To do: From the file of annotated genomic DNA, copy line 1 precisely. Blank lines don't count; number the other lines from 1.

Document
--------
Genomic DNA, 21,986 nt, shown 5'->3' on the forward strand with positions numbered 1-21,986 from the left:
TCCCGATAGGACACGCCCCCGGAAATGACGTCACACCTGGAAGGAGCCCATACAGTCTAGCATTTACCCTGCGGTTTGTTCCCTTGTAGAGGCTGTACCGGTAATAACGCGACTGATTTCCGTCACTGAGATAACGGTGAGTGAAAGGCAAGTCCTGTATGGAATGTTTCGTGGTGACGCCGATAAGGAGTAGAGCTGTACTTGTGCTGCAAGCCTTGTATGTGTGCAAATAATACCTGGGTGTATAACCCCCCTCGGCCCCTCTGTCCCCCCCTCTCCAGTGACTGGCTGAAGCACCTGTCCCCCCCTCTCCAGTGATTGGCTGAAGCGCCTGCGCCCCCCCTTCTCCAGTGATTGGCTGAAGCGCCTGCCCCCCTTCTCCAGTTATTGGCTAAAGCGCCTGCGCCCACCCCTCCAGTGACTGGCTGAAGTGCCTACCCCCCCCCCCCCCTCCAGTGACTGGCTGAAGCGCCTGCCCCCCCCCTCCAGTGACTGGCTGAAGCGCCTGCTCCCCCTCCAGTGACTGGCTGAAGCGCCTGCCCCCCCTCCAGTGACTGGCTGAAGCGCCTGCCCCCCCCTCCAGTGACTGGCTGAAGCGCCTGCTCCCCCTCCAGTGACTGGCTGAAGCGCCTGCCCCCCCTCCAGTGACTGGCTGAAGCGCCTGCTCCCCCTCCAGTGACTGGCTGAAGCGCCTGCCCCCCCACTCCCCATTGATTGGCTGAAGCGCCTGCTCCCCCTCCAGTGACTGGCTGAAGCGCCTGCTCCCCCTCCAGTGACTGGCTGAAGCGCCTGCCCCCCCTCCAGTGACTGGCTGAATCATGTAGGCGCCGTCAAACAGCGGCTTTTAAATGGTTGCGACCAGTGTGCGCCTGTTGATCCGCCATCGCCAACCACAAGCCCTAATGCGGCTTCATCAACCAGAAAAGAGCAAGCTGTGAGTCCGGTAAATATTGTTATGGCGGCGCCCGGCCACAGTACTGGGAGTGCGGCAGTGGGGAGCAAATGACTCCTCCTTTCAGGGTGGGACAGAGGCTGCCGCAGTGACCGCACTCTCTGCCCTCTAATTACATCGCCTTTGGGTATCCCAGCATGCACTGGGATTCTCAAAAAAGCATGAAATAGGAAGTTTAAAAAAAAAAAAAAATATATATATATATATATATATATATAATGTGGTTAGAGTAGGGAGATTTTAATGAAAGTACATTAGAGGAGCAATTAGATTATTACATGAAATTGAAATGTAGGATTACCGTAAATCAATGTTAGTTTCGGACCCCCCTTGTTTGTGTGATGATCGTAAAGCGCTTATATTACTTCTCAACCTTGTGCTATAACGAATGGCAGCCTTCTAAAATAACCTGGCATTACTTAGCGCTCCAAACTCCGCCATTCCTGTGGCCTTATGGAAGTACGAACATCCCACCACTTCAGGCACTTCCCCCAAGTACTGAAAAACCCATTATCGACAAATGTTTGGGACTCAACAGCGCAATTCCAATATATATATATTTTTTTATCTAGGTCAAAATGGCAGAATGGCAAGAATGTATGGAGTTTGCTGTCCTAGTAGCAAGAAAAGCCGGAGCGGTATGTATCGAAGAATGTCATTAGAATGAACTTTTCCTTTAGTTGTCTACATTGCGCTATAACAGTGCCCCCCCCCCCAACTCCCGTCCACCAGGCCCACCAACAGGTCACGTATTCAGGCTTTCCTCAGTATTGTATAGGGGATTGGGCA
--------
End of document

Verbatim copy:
Genomic DNA, 21,986 nt, shown 5'->3' on the forward strand with positions numbered 1-21,986 from the left: